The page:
Humber gay community demonstrates WorldPride

Attendees look on as the Pride parade makes its way through Dundas Square. Attendees look on as the Pride parade makes its way through Dundas Square.

Evan Millar
Life Reporter

Despite warm temperatures and several hours of delay, Humber’s LGBTQ community experienced triumph on the streets of Toronto this past summer.
More than 75 Humber students and staff sporting “We are Proud” t-shirts marched in the WorldPride parade on June 29, which stretched the length of Yonge Street between Bloor and Dundas Streets.
Although Humber hasn’t participated as a group in Pride in more than a decade, WorldPride was a key motivating factor in planning the march.
“It helped us focus our efforts to be able to get there and get something organized… more so than if it was just another year of regular Toronto Pride,” said co-chair of Humber’s Gender and Sexual Diversity Committee, Thomas Silcox-Childs.
The journey initially began with the sale of pink cupcakes to pay for a 70-person marching permit, said Silcox-Childs.
“We don’t have a base budget,” he said.
Humber’s participation also caught the attention of individuals off campus.
“We had people signing up to march that were future students, that hadn’t even come to Humber yet,” he said. “They would say, ‘Hey, I’ll be coming to program X in the fall, saw your website and really want to march with you, can I?’ And I said, ‘Yes! You are represented here.’”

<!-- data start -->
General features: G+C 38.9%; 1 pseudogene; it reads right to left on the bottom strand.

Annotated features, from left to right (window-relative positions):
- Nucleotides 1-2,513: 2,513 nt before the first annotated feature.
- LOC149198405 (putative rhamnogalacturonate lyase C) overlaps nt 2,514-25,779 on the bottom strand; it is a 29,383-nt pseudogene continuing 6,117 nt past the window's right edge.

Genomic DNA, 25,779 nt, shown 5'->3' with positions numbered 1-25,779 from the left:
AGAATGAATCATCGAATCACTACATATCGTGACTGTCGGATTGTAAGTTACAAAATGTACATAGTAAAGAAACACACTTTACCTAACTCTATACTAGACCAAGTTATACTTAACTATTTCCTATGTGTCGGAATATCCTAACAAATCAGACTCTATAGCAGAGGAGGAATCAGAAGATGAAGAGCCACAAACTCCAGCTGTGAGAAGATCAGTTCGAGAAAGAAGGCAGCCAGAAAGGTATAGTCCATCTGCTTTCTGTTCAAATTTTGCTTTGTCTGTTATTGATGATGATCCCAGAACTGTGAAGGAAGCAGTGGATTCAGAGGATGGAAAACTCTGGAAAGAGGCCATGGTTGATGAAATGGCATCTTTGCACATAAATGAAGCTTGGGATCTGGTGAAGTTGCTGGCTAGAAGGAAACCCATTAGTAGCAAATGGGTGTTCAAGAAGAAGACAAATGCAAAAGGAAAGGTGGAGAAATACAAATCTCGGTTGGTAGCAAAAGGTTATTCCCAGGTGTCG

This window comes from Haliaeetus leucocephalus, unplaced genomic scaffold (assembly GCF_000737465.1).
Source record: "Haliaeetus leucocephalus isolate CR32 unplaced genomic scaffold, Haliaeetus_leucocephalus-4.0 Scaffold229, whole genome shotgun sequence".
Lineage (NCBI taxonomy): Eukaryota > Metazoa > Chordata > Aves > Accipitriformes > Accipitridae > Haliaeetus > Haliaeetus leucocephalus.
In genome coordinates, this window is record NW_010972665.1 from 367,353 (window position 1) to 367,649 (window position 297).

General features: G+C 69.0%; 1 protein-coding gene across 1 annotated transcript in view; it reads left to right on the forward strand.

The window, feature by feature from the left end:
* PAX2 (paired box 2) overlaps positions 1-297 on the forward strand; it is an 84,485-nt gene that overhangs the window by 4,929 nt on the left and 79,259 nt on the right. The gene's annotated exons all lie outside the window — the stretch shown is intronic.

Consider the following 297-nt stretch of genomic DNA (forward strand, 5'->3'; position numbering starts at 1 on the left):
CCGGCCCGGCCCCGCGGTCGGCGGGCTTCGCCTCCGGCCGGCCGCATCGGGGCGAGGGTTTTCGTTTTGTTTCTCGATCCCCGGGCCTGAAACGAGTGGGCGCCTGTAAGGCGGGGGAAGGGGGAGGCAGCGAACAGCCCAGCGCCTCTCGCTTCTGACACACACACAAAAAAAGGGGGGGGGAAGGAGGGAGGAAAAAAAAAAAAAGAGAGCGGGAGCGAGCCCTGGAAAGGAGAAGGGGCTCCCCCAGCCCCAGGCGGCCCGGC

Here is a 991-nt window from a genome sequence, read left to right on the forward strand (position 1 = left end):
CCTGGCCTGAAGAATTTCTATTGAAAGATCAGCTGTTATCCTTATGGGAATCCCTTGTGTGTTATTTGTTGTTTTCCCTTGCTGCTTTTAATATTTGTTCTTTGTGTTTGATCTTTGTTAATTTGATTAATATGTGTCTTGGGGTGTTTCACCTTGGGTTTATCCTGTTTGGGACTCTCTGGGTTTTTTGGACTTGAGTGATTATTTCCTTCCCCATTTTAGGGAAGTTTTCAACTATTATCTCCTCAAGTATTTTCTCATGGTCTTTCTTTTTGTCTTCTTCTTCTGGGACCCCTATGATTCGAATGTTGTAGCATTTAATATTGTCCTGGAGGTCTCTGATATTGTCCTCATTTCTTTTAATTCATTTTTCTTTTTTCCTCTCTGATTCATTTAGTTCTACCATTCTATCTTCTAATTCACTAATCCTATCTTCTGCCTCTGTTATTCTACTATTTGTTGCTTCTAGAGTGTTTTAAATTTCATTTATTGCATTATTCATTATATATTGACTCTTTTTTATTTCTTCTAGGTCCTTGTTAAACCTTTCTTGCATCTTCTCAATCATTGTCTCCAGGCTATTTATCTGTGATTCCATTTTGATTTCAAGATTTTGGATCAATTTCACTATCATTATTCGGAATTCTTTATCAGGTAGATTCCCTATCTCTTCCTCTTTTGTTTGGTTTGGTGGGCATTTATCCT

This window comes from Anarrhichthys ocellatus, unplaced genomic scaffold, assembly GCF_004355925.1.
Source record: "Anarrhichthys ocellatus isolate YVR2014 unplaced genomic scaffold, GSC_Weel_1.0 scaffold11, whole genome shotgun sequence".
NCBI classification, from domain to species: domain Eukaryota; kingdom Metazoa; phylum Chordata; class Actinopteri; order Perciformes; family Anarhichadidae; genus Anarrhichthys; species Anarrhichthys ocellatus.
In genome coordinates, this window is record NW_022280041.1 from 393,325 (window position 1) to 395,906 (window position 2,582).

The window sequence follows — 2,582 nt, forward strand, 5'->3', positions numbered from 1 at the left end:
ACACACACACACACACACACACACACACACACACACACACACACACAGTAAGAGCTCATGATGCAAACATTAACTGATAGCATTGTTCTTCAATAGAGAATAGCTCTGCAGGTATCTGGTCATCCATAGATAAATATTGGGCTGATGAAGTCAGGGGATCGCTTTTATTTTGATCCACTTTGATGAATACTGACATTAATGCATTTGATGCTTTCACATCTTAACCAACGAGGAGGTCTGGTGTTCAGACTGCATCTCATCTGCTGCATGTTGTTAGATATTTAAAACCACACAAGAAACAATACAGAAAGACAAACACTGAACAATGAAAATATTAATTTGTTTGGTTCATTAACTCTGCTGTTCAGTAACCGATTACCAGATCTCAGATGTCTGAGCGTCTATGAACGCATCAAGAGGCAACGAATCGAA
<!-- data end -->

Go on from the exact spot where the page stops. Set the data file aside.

Humber’s participation also proved to be significant for those more reluctant to publicly showcase their support.
“I had faculty who have been working here for decades, who have an alter-ego that other people don’t know about, that felt represented,” Silcox-Childs said. “They pulled me aside and said how much it meant to them to see this kind of activity taking place.”
With Pride Week being a widely celebrated festivity here in Toronto, some may lose sight of its significance.
For Culinary Management student Alexander Fung-Chung, however, Pride isn’t something that can be taken for granted.
“On that same day, (Jamaica) had the first anti-gay march in response to WorldPride. I was shocked because I never thought it was that bad back home,” he said.
“I thought it was getting better,” Fung-Chung said.
Others are more watchful of what Pride has become since its inception.
“I feel like it’s become so commercialized, and maybe isn’t what it once was,” said Mark Sadowski, 22, a University of Toronto student. “Pride has become this corporate thing now with some marches here and there for a few groups.”
Looking forward, Silcox-Childs is hopeful it won’t take another decade for Humber to partake in Pride festivities, as he said the rewards are entirely worth the effort.
“It’s not the minutes and the meetings, or the information tables or the pamphlets that we hand out,” he said. “It’s the personal connections when what we’ve done to be visible and proud makes a difference in someone’s life.”